Tag Archives: tivo

How To Stream Rhapsody On Your PS3

Update 4/3/2010:

First, you should go to http://getsatisfaction.com/rhapsody/topics/playstation_3_issue and vote for PS3 support for Rhapsody. That’s Rhapsody’s official support site where they admit the PS3 is not supported. You don’t even need an account, you can sign in via OpenId, Facebook, etc. If everyone who visits this page votes for it, it will be their top priority in no time.

Second, Orb doesn’t seem to work anymore. I am now running on a new machine with Win7 x64. I grabbed the latest (2.50) Orb and after installing it, my PS3 couldn’t see the Orb media server (but WMP could). I backed down to 2.0 and the PS3 saw it, but complained it was unsupported media. I then tried going to the mycast.orb.com website (on my PS3) and signing in, which is the current recommendation for PS3 users, but the player plugin doesn’t work. (On Firefox on my PC there is no plugin, rather it tries to download the .asx file which only WMP can play.) So at this point it’s simply not working and I don’t know if it’s Rhapsody’s horrid DRM or Sony’s lousy PS3 browser or Flash support. I filled out a tech support ticket, maybe I’ll hear from them on Monday. But note that recent commenters have gotten it to work, so YMMV.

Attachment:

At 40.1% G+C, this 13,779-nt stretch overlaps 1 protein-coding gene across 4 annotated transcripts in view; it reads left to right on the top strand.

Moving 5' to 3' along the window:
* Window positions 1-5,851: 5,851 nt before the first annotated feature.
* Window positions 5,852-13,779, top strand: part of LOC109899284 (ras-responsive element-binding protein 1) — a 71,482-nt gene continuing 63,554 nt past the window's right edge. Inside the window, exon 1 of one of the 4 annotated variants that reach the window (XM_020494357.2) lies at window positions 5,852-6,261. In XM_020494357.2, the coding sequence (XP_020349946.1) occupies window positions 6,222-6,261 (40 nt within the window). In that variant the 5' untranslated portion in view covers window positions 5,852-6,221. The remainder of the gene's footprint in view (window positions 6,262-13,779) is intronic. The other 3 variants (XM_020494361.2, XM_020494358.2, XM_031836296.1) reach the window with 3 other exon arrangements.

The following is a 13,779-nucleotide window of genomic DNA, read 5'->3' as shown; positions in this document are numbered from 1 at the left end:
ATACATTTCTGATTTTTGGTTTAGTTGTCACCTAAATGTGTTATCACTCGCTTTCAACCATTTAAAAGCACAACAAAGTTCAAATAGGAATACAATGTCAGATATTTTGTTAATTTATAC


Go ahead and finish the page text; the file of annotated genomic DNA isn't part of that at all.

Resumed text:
OK, this is big. Well, to some people. I’ve wanted to get Rhapsody on my PS3 for a while now, but it doesn’t support the Plays for Sure DRM. I’ve shared my Rhapsody library via the Windows Media Player streaming media server, but although I can see the files, I always get an error that the media is unsupported.

Enter Orb. This is yet another streaming media server. It appears that its main purpose is to share your library across the internet, so when you’re not at home you can still access the files on your desktop by visiting your personal Orb web page.

However, it also offers a UPnP server that allows you to browse shared directories with gaming consoles like the PS3. Unlike other UPnP servers (like the ones that come with Rhapsody and WMP), this allows you to play DRM-protected tracks. (As panarican mentions below, this includes subscription tracks. In fact, I’m a Rhapsody To Go member with a Sansa e280 so I haven’t purchased any tracks from Rhapsody.)

Here are the steps:

  1. Download Orb
  2. Run the installer. When it asks you if you want to set up support for gaming consoles like the PS3, say yes (duh). You must also sign up for an account that you won’t use, but oh well.
  3. Find the Orb icon in the task tray. Right click and select Configuration. Under the Media tab, choose the directories you want to share. Initially, I went to the web page and got rather frustrated when I couldn’t find a way to include/exclude directories.
  4. Fire up your PS3 and browse for your the Orb media server. You should see your folders and files. If you don’t, don’t panic! When I first visited my collection, the folders were there, but the files didn’t show up. I assumed it just didn’t work, or that I needed to change the transcoding format (somewhere along the way I chose Windows .asx; I think that was on the web page). A couple hours later my housemate was browsing through again and the files were showing up! When he selected one, it took a few seconds (buffering?) but it actually played!